A backstory post, sometime around August of 2012...
Okay, so I put in my order with Neptune and I wait. Would you expect Neptune to send me the right humans on the first shot? Neptune’s a good guy, but he is mysterious in his ways. I don’t know for sure, but I suspect he puts a boat to the test. Maybe he’s trying to see if the boat has really thought through her list of requests. Maybe he’s trying to see if she knows her soul, and therefore has considered wisely. Or, maybe he just likes to mess with me. Whatever it is, I know that I must keep up my guard. I must employ my next Secret Move, the rule that helps me navigate red flags and avoid terrible sailors.
I MUST BE PERSNICKETY.
Being persnickety is a skillset of its own. Some boats may be born with this talent, but not me. I am not naturally persnickety. A sense of duty to my current owners always creates the risk that I will set aside some personal need or desire in favor of being perceived as helpful, but some things are so important we cannot compromise in favor of a sense of duty, guilt or just good ole impatience. I must be on my guard.
Unfortunately, we started the human-hunt in 2009 - a year of economic recession that stretched in two, then three. My pickings seemed thin. I had only a handful of visitors to choose from, they would saunter down the dock, board my deck and sit in my cockpit. I’d look them over and sniff.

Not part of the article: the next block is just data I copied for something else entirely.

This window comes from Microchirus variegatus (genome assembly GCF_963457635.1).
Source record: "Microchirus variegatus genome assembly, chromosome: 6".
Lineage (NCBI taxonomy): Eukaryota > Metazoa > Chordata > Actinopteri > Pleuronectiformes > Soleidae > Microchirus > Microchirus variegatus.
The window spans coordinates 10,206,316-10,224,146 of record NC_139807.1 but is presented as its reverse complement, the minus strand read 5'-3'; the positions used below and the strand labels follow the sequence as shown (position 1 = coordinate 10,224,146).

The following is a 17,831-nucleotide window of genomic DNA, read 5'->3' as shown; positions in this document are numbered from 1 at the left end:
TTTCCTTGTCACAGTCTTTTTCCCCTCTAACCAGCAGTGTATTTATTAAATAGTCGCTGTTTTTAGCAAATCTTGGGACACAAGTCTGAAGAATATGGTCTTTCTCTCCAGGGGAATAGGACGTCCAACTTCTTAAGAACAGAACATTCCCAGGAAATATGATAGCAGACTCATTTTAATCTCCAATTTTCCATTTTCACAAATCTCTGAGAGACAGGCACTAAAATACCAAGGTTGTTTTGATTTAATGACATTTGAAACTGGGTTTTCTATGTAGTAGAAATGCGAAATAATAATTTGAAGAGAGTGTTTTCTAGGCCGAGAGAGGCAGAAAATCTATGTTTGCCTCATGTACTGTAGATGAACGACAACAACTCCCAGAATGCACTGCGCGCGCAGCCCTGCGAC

“I smell bananas…” I’d think to myself. When these unfortunate souls crossed my docks, I barely made eye contact with them. Rejected before they even stepped aboard, usually they wouldn’t even return for a second look. To my relief! As a couple years wore on, though, it was more difficult to keep focus.
A sea trial here, a survey there…”nope, not the ones!” I tell my owners. I'm sure they were frustrated with my delay, but they kept taking good care of me anyway. “They aren’t worthy!” I fold my arms and commit to remaining stubborn.